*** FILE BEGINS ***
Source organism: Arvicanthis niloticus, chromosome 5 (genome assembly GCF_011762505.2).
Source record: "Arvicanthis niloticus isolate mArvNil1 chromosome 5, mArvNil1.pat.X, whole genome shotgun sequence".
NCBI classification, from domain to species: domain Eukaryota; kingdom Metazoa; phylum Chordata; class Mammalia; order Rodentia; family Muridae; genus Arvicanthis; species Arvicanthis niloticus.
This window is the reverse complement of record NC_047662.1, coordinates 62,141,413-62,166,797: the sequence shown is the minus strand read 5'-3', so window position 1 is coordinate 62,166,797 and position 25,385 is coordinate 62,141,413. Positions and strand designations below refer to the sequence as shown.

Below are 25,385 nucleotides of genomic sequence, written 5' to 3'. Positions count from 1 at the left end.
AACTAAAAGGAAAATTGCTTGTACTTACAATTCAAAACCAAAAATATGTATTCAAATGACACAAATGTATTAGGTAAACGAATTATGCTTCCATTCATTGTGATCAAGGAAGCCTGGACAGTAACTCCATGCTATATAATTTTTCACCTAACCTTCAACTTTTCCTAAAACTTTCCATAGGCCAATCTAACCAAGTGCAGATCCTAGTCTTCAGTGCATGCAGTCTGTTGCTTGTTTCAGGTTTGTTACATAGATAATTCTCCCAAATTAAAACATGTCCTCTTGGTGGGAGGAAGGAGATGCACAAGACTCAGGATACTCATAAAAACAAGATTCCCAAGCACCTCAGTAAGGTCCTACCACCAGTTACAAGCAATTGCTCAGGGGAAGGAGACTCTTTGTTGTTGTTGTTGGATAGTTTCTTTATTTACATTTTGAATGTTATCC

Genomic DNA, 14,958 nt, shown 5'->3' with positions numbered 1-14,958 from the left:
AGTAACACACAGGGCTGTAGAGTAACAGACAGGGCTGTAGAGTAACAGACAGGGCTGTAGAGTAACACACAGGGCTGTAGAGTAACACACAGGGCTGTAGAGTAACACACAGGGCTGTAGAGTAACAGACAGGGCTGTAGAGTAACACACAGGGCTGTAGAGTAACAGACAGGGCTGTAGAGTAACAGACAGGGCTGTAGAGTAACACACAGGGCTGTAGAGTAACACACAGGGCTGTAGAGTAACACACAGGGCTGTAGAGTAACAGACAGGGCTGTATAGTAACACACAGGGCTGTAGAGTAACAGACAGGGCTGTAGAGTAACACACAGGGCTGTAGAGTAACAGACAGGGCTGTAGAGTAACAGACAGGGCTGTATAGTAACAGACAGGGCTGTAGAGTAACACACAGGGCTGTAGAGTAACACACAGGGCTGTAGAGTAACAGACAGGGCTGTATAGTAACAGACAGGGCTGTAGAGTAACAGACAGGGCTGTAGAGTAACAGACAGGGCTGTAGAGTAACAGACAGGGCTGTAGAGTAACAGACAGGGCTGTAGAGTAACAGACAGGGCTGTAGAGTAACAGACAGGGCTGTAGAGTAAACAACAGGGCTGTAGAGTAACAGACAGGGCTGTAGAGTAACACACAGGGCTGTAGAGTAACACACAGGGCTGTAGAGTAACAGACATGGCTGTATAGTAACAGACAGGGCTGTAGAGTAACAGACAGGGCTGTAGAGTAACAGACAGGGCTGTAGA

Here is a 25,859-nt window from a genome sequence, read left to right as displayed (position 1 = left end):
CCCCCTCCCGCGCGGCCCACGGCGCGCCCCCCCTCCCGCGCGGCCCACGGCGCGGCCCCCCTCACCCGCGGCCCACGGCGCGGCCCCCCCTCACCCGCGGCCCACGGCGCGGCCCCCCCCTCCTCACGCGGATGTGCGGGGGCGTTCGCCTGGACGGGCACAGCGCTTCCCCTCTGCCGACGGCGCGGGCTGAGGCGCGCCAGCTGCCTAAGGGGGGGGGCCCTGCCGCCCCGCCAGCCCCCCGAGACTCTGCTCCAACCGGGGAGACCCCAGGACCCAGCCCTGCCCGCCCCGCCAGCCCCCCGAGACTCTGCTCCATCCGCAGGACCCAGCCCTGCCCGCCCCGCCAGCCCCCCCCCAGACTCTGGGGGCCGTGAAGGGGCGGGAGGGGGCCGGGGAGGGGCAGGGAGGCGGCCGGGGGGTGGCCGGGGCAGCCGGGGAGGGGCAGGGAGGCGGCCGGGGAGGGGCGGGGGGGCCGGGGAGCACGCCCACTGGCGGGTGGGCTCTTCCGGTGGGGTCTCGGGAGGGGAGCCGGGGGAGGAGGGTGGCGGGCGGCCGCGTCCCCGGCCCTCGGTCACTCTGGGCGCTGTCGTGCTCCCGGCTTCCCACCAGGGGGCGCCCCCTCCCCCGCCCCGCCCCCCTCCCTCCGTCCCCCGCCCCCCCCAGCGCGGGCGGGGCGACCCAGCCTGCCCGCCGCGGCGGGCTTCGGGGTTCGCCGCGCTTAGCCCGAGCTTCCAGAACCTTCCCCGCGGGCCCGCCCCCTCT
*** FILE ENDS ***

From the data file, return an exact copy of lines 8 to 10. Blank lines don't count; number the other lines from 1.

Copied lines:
AGTAACACACAGGGCTGTAGAGTAACAGACAGGGCTGTAGAGTAACAGACAGGGCTGTAGAGTAACACACAGGGCTGTAGAGTAACACACAGGGCTGTAGAGTAACACACAGGGCTGTAGAGTAACAGACAGGGCTGTAGAGTAACACACAGGGCTGTAGAGTAACAGACAGGGCTGTAGAGTAACAGACAGGGCTGTAGAGTAACACACAGGGCTGTAGAGTAACACACAGGGCTGTAGAGTAACACACAGGGCTGTAGAGTAACAGACAGGGCTGTATAGTAACACACAGGGCTGTAGAGTAACAGACAGGGCTGTAGAGTAACACACAGGGCTGTAGAGTAACAGACAGGGCTGTAGAGTAACAGACAGGGCTGTATAGTAACAGACAGGGCTGTAGAGTAACACACAGGGCTGTAGAGTAACACACAGGGCTGTAGAGTAACAGACAGGGCTGTATAGTAACAGACAGGGCTGTAGAGTAACAGACAGGGCTGTAGAGTAACAGACAGGGCTGTAGAGTAACAGACAGGGCTGTAGAGTAACAGACAGGGCTGTAGAGTAACAGACAGGGCTGTAGAGTAACAGACAGGGCTGTAGAGTAAACAACAGGGCTGTAGAGTAACAGACAGGGCTGTAGAGTAACACACAGGGCTGTAGAGTAACACACAGGGCTGTAGAGTAACAGACATGGCTGTATAGTAACAGACAGGGCTGTAGAGTAACAGACAGGGCTGTAGAGTAACAGACAGGGCTGTAGA

Here is a 25,859-nt window from a genome sequence, read left to right as displayed (position 1 = left end):
CCCCCTCCCGCGCGGCCCACGGCGCGCCCCCCCTCCCGCGCGGCCCACGGCGCGGCCCCCCTCACCCGCGGCCCACGGCGCGGCCCCCCCTCACCCGCGGCCCACGGCGCGGCCCCCCCCTCCTCACGCGGATGTGCGGGGGCGTTCGCCTGGACGGGCACAGCGCTTCCCCTCTGCCGACGGCGCGGGCTGAGGCGCGCCAGCTGCCTAAGGGGGGGGGCCCTGCCGCCCCGCCAGCCCCCCGAGACTCTGCTCCAACCGGGGAGACCCCAGGACCCAGCCCTGCCCGCCCCGCCAGCCCCCCGAGACTCTGCTCCATCCGCAGGACCCAGCCCTGCCCGCCCCGCCAGCCCCCCCCCAGACTCTGGGGGCCGTGAAGGGGCGGGAGGGGGCCGGGGAGGGGCAGGGAGGCGGCCGGGGGGTGGCCGGGGCAGCCGGGGAGGGGCAGGGAGGCGGCCGGGGAGGGGCGGGGGGGCCGGGGAGCACGCCCACTGGCGGGTGGGCTCTTCCGGTGGGGTCTCGGGAGGGGAGCCGGGGGAGGAGGGTGGCGGGCGGCCGCGTCCCCGGCCCTCGGTCACTCTGGGCGCTGTCGTGCTCCCGGCTTCCCACCAGGGGGCGCCCCCTCCCCCGCCCCGCCCCCCTCCCTCCGTCCCCCGCCCCCCCCAGCGCGGGCGGGGCGACCCAGCCTGCCCGCCGCGGCGGGCTTCGGGGTTCGCCGCGCTTAGCCCGAGCTTCCAGAACCTTCCCCGCGGGCCCGCCCCCTCT